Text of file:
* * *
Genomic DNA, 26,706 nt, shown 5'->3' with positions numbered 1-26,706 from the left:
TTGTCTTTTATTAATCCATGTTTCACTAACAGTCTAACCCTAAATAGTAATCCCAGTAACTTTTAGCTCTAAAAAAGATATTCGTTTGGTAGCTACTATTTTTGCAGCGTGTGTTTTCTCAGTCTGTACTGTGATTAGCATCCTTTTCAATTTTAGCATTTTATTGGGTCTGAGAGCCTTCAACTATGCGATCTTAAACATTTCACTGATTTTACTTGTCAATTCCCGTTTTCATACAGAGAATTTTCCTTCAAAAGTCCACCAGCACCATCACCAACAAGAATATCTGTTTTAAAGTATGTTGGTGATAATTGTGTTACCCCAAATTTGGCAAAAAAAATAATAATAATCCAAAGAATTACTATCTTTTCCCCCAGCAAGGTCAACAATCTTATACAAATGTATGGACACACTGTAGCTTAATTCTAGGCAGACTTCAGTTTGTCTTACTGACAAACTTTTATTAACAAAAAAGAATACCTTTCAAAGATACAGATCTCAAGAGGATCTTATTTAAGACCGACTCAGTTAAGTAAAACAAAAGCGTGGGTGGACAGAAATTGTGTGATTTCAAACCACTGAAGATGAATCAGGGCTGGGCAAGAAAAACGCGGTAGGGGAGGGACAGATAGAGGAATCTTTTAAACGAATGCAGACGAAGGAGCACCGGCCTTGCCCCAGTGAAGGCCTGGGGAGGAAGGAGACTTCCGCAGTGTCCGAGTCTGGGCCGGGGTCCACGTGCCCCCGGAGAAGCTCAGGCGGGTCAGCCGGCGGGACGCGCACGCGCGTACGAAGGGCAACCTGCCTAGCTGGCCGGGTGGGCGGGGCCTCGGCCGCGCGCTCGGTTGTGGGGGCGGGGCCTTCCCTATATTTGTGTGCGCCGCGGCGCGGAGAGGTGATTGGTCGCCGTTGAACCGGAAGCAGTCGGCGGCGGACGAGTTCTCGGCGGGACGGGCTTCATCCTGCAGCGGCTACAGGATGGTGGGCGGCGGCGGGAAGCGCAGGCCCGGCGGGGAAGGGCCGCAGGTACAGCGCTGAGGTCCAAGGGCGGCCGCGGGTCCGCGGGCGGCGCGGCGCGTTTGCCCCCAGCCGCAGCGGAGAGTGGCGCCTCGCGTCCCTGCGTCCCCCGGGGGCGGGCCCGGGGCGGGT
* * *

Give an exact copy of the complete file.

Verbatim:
Genomic DNA, 26,706 nt, shown 5'->3' with positions numbered 1-26,706 from the left:
TTGTCTTTTATTAATCCATGTTTCACTAACAGTCTAACCCTAAATAGTAATCCCAGTAACTTTTAGCTCTAAAAAAGATATTCGTTTGGTAGCTACTATTTTTGCAGCGTGTGTTTTCTCAGTCTGTACTGTGATTAGCATCCTTTTCAATTTTAGCATTTTATTGGGTCTGAGAGCCTTCAACTATGCGATCTTAAACATTTCACTGATTTTACTTGTCAATTCCCGTTTTCATACAGAGAATTTTCCTTCAAAAGTCCACCAGCACCATCACCAACAAGAATATCTGTTTTAAAGTATGTTGGTGATAATTGTGTTACCCCAAATTTGGCAAAAAAAATAATAATAATCCAAAGAATTACTATCTTTTCCCCCAGCAAGGTCAACAATCTTATACAAATGTATGGACACACTGTAGCTTAATTCTAGGCAGACTTCAGTTTGTCTTACTGACAAACTTTTATTAACAAAAAAGAATACCTTTCAAAGATACAGATCTCAAGAGGATCTTATTTAAGACCGACTCAGTTAAGTAAAACAAAAGCGTGGGTGGACAGAAATTGTGTGATTTCAAACCACTGAAGATGAATCAGGGCTGGGCAAGAAAAACGCGGTAGGGGAGGGACAGATAGAGGAATCTTTTAAACGAATGCAGACGAAGGAGCACCGGCCTTGCCCCAGTGAAGGCCTGGGGAGGAAGGAGACTTCCGCAGTGTCCGAGTCTGGGCCGGGGTCCACGTGCCCCCGGAGAAGCTCAGGCGGGTCAGCCGGCGGGACGCGCACGCGCGTACGAAGGGCAACCTGCCTAGCTGGCCGGGTGGGCGGGGCCTCGGCCGCGCGCTCGGTTGTGGGGGCGGGGCCTTCCCTATATTTGTGTGCGCCGCGGCGCGGAGAGGTGATTGGTCGCCGTTGAACCGGAAGCAGTCGGCGGCGGACGAGTTCTCGGCGGGACGGGCTTCATCCTGCAGCGGCTACAGGATGGTGGGCGGCGGCGGGAAGCGCAGGCCCGGCGGGGAAGGGCCGCAGGTACAGCGCTGAGGTCCAAGGGCGGCCGCGGGTCCGCGGGCGGCGCGGCGCGTTTGCCCCCAGCCGCAGCGGAGAGTGGCGCCTCGCGTCCCTGCGTCCCCCGGGGGCGGGCCCGGGGCGGGT